Webinar - Cost of Losses for Network Investment
by Leonardo ENERGY on May 30, 2011
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The cost of losses is a critical input to the planning, design and operational activities of distribution network businesses. Whilst the cost of losses will rarely provide the complete justification ...
The cost of losses is a critical input to the planning, design and operational activities of distribution network businesses. Whilst the cost of losses will rarely provide the complete justification for an augmentation project, it will change the relative ranking of alternatives, particularly when comparing development options of different voltages.
The cost of losses can also influence the preferred timing of a project at times of moderate load growth. Furthermore, lifecycle costs used for the specification of optimal cable and line conductor sizes and transformer designs are critically dependent on this input.
The supply industry is at a turning point where the forecast costs of energy generation are expected to increase beyond “traditional” levels. The potential impact of Government policies influencing the move to renewable energy sources and the likelihood of some form of carbon price add to energy generation costs. Future generating costs are expected to be very significantly higher than the current market prices. Networks, too, have been the subject of recent regulatory determinations which have dramatically increased their costs.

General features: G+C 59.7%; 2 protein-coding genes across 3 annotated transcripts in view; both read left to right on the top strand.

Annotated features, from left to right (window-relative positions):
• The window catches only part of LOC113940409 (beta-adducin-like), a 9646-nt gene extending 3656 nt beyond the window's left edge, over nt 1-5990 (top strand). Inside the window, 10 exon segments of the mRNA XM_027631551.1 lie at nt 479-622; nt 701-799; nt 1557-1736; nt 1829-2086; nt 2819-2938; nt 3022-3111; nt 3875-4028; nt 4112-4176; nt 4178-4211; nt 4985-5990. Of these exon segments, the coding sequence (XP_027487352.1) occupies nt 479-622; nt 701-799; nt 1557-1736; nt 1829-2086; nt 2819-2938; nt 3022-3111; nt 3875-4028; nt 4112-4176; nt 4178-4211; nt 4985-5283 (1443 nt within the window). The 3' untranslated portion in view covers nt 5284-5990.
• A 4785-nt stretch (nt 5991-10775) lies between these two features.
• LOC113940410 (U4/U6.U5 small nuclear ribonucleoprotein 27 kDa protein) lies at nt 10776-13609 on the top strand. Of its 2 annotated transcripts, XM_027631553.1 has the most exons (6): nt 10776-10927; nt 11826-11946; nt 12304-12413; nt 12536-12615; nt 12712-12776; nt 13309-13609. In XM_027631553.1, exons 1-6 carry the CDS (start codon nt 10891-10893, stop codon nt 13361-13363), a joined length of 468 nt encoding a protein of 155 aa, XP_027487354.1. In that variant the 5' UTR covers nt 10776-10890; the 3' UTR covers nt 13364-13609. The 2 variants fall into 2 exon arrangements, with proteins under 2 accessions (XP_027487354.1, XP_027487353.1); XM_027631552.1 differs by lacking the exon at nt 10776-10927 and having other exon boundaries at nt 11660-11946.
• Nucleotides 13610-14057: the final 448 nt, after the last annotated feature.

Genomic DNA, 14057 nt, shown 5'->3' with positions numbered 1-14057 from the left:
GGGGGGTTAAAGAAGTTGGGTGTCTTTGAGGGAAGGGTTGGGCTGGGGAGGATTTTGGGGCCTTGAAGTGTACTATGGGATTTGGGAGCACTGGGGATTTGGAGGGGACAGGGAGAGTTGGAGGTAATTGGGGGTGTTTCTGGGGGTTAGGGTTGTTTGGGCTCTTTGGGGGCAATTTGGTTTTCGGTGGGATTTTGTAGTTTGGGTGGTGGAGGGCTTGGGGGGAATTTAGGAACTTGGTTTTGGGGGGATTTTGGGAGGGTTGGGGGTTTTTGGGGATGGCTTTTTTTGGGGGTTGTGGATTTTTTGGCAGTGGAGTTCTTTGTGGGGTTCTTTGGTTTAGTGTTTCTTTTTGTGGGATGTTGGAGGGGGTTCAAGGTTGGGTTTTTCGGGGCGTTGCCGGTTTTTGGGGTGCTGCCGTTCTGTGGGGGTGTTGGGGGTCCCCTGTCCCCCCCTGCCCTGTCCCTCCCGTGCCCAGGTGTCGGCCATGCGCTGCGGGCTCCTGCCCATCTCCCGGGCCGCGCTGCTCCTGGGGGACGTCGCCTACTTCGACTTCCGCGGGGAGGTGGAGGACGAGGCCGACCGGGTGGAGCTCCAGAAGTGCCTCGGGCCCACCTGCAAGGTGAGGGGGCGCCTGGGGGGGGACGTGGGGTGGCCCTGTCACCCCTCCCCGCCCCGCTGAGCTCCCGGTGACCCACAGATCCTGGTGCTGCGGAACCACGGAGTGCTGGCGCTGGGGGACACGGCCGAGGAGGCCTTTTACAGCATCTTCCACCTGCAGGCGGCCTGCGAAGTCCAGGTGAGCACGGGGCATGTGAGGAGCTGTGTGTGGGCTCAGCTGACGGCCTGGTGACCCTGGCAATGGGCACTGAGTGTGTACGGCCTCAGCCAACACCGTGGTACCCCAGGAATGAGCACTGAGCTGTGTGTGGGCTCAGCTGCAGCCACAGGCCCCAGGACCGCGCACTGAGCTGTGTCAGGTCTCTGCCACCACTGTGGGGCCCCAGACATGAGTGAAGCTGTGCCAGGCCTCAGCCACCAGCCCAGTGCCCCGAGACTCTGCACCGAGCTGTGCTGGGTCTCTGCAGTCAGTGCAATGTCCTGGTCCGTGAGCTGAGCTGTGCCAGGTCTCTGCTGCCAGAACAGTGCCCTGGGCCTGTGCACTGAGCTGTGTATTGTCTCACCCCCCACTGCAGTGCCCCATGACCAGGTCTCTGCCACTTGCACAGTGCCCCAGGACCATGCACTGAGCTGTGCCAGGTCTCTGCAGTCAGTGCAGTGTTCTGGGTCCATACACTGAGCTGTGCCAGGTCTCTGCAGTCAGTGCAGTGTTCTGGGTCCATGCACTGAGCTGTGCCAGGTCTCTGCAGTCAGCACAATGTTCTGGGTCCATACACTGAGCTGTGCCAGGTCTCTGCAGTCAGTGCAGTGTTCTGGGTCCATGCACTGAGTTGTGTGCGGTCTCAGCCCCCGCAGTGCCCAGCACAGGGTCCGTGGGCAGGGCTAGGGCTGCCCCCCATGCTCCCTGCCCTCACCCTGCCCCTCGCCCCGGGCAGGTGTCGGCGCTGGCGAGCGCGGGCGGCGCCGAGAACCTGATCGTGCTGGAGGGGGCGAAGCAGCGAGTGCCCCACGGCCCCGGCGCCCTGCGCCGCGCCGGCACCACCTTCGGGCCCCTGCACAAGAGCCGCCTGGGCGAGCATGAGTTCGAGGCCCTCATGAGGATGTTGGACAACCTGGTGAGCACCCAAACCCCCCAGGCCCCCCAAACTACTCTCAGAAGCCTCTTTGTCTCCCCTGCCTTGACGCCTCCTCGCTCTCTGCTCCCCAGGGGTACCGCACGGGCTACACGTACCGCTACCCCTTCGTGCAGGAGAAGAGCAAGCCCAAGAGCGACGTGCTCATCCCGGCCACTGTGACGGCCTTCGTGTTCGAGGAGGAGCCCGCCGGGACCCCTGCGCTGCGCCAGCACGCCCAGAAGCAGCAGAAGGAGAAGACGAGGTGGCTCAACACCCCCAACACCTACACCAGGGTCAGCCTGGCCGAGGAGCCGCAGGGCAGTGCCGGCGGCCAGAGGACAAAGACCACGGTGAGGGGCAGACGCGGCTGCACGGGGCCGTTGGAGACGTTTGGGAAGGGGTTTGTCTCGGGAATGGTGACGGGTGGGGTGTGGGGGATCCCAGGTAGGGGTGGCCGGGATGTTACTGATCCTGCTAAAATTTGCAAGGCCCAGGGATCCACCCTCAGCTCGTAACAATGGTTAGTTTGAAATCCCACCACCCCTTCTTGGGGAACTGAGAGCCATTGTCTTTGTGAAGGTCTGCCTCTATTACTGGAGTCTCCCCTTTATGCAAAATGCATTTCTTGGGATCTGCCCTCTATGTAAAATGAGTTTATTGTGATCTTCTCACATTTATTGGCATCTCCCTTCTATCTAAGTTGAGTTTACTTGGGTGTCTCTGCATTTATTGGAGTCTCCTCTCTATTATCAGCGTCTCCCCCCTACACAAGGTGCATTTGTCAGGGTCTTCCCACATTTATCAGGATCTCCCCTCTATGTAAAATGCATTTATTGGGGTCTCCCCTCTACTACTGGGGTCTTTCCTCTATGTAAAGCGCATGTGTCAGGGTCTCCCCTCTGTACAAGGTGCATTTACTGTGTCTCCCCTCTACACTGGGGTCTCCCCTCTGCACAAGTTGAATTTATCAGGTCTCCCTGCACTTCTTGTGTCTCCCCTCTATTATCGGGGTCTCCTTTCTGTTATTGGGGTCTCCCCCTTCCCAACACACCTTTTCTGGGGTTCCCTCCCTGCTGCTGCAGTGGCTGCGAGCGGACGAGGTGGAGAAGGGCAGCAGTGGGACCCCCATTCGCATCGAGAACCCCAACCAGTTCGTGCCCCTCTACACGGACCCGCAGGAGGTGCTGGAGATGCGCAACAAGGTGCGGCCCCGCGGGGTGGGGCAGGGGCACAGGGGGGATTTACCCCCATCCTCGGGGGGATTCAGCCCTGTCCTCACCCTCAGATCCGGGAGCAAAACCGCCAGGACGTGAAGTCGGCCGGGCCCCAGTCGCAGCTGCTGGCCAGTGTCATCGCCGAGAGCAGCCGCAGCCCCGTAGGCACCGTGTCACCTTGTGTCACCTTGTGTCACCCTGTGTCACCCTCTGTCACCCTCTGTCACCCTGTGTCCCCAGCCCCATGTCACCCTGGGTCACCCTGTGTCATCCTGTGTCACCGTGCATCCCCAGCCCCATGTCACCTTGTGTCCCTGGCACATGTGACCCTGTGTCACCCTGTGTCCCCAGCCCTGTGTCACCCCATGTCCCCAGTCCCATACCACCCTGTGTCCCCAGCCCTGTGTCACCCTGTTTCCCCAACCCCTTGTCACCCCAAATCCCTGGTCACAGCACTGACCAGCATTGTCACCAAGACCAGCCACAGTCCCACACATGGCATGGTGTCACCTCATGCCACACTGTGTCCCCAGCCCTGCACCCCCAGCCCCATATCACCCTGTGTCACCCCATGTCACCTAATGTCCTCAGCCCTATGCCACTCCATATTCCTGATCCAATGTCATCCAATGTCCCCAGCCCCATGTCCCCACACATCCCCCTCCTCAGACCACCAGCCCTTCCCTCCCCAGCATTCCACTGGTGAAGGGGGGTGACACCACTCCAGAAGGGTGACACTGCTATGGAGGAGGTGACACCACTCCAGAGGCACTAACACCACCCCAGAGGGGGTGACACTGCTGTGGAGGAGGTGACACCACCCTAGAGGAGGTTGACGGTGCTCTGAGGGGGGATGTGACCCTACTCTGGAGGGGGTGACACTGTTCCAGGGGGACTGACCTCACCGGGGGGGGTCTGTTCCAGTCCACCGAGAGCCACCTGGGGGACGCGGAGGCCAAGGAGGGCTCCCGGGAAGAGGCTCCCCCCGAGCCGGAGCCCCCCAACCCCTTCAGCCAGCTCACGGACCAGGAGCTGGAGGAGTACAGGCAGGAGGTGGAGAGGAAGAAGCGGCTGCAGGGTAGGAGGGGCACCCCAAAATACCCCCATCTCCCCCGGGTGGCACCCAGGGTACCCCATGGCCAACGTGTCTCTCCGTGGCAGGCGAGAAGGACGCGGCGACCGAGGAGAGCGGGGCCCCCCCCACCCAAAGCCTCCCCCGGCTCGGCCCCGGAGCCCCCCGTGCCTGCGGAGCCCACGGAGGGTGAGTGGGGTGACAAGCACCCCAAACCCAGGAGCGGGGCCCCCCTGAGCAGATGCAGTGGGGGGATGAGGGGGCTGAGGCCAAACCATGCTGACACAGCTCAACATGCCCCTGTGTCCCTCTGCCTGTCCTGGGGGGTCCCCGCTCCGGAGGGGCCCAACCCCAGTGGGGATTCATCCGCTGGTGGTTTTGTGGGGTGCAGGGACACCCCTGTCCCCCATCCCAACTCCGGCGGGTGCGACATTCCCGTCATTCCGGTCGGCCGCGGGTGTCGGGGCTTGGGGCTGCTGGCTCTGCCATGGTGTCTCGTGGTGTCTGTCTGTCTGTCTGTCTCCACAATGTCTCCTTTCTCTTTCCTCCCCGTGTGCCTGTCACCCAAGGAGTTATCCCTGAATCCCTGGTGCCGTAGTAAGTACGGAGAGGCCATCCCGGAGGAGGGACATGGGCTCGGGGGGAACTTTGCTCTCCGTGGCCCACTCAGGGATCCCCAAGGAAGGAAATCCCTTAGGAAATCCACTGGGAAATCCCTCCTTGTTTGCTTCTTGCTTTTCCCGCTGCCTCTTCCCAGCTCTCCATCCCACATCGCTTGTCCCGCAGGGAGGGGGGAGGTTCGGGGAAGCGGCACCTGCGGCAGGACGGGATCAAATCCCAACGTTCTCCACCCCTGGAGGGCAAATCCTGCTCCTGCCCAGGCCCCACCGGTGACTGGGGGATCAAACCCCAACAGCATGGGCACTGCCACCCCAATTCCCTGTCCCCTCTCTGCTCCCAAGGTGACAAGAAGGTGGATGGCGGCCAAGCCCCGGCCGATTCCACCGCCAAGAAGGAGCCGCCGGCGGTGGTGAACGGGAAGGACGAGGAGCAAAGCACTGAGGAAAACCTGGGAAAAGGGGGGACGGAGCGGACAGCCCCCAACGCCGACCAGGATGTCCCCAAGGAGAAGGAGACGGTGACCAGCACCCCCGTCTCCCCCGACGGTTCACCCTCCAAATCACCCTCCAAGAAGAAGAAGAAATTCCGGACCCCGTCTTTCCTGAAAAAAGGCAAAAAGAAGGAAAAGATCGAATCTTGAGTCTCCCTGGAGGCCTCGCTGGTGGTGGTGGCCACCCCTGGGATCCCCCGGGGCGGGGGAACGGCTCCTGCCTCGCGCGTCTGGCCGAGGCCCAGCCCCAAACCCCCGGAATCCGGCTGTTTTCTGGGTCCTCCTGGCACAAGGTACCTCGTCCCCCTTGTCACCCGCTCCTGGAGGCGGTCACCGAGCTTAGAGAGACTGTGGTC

This webinar proposes a Long Run Marginal Cost approach for calculating the cost of losses at various levels within the distribution network. The approach developed has relevance both for the regulatory incentives on networks to manage electrical losses and on the minimum energy performance specifications (MEPS) of distribution equipment.
Harry Colebourn retired as EnergyAustralia’s Executive Manager – Regulation and Pricing in July 2008. He has since been consulting within the power industry, on a broad range of engineering and regulatory assignments. Harry was involved in the development of Australian electricity markets from their inception in the early 1990’s, through to the establishment of the National Electricity Market in 1998. He was contributor to the development of the transmission and distribution pricing arrangements that remain in place. Harry’s longstanding interest in the economics of infrastructure businesses led to the introduction of a number of innovative changes to improve the cost reflectivity of EnergyAustralia’s network pricing. He is the author of several papers on pricing and related matters. Harry has degree qualifications in Electrical Engineering and Business Administration and is a member of the Institution of Engineering and Technology and the Electric Energy Society of Australia.
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